In a statement late last night the automotive engineering group Mayflower said it had no intention of bidding for Vickers. The announcement followed a statement from BMW that it would withdraw its contract to supply engines for the next generation of Rolls luxury cars if the company was taken over by Mayflower. It is also understood that Mayflower and its financial advisers BZW encountered difficulties getting the bid underwritten.
Mayflower added in its statement that it reserved the right to renew its bid interest in Vickers should BMW's position change in respect of Rolls-Royce. The development would seem to put paid to the takeover threat hanging over Vickers, leaving it free to go-ahead with the sale of Rolls- Royce which it announced three weeks ago. BMW is one of the leading contenders to acquire the business.
Following that announcement it emerged that Mayflower was contemplating a bid for the entire group and then selling off the Vickers defence business to concentrate instead on the group's luxury cars, Cosworth engineering and propulsion businesses.
Confirmation of Mayflower's interest in bidding was flushed out after the Vickers chairman, Sir Colin Chandler, issued a Stock Exchange statement saying it was facing a possible hostile bid from Mayflower.
Analysts were always sceptical, however, of Mayflower's ability to mount such a bid. It would have had to take on about pounds 650m in debt to finance the takeover.
The decision not to bid is a severe setback for the Mayflower chief executive John Simpson, who has built up the group rapidly on a series of acquisitions, and also an embarrassment for its advisers BZW.
BMW was always likely to have a pivotal role in determining the fate of Rolls-Royce and Vickers. It is supplying the 12-cylinder engine for the new Rolls model due out in 18 months and has a close working relationship with both Rolls-Royce motor cars and also Rolls-Royce aero engines, which owns the rights to the famous name.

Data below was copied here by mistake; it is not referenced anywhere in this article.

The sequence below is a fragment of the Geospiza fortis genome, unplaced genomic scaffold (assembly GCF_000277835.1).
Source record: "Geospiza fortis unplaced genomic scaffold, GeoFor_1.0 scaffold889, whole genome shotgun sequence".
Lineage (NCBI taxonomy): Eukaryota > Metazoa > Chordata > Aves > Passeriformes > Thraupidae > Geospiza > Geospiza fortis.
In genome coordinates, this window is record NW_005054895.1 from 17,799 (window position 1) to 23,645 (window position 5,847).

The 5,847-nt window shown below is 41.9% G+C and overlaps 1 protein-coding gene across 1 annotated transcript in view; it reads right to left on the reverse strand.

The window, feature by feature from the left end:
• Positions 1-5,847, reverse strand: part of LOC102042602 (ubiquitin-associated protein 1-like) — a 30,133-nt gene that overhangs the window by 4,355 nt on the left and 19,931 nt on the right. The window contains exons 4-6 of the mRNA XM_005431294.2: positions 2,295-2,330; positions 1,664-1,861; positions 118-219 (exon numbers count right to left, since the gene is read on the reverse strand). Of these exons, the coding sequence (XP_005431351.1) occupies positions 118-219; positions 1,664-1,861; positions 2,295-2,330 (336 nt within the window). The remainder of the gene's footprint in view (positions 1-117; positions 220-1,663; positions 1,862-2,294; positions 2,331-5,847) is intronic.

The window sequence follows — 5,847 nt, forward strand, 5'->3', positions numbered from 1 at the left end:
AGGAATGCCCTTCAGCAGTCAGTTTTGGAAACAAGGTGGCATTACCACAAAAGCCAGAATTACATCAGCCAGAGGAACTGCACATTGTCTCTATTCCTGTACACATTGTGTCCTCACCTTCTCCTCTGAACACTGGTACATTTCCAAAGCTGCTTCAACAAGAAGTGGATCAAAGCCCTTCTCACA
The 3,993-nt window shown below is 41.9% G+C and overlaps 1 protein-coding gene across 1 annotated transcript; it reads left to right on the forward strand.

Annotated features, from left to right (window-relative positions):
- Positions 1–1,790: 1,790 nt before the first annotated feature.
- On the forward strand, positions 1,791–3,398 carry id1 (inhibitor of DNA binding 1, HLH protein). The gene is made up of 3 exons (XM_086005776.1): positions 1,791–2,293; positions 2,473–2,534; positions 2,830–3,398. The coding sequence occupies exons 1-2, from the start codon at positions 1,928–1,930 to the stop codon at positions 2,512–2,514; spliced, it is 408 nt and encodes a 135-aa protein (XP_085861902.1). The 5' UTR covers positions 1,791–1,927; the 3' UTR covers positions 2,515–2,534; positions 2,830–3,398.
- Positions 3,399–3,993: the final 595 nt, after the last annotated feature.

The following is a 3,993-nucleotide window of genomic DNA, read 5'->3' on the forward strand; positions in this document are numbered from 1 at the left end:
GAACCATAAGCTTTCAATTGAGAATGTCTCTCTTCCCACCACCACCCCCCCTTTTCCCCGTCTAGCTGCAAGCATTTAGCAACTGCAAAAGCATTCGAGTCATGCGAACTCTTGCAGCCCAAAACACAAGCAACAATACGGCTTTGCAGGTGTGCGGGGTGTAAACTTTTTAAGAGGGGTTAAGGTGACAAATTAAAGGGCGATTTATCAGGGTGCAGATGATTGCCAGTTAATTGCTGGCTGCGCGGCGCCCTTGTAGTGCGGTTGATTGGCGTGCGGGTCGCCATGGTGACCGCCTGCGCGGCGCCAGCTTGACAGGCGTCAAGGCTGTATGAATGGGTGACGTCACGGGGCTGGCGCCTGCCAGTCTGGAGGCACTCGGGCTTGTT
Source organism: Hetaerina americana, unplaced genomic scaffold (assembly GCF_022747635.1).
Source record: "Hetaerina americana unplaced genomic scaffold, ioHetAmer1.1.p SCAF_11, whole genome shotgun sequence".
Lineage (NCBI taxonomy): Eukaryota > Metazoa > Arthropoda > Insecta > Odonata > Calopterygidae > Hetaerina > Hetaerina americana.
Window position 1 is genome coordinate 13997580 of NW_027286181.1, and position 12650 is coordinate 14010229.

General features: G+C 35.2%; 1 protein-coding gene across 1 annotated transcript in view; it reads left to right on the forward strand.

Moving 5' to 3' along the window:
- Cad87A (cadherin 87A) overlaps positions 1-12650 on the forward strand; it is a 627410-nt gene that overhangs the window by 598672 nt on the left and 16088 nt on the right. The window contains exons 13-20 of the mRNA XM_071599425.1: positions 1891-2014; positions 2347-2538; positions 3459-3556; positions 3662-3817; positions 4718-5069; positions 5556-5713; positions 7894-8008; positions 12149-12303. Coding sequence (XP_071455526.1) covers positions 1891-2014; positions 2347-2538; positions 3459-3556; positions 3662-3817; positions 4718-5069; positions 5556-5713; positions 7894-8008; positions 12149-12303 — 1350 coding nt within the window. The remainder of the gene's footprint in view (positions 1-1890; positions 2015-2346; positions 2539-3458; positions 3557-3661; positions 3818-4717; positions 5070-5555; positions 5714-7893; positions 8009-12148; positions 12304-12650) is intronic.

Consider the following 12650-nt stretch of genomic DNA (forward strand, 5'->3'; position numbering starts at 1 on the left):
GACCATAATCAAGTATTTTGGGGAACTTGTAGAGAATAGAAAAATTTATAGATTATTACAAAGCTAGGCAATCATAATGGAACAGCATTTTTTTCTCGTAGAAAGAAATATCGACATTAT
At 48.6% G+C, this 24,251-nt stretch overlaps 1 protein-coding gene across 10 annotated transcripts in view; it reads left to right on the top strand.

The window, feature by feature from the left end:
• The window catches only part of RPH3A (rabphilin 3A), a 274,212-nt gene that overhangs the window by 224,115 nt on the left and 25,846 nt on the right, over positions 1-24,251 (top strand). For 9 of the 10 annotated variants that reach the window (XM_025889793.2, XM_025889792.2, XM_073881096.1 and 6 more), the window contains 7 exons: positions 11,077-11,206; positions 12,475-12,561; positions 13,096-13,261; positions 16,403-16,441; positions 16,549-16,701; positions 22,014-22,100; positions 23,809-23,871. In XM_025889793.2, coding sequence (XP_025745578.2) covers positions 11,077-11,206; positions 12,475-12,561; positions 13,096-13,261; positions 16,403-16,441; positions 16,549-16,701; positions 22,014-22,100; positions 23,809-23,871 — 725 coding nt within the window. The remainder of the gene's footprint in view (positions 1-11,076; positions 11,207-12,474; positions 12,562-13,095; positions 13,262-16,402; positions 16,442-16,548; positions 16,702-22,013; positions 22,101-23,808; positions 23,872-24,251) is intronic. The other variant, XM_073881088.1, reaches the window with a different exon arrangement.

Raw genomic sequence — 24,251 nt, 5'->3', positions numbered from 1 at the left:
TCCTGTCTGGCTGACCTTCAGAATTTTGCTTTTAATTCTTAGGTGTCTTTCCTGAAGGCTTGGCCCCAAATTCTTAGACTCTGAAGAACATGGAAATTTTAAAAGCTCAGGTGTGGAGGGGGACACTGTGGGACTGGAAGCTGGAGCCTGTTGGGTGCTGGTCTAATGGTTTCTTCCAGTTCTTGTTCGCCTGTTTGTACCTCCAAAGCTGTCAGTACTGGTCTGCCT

A BMW spokesman said: "In the event that Mayflower acquired control of Rolls-Royce, BMW would be minded to terminate its agreement with Rolls- Royce." BMW added that it had the right to do so in the event of a change of ownership.
Barring another rival bid for Vickers, the way is now open for a straight auction to decide the fate of Rolls-Royce, which some analysts believe may fetch up to pounds 600m. Apart from BMW, which is favourite to acquire the business, Vickers is thought to have indications of interest from Daimler Benz, Ford and Chrysler of the US and Fiat of Italy, which also owns Ferarri.
Last night's developments may presage further problems for Mayflower, since it is also a supplier to Rover, which is owned by BMW. Mayflower supplies body panels to both MG and Land Rover and has also designed the body panels for the new Rolls-Royce and the pressings plant that will manufacture them.
Vickers said last night that it was now concentrating on a strategy of building shareholder value without the distraction of a potential bid.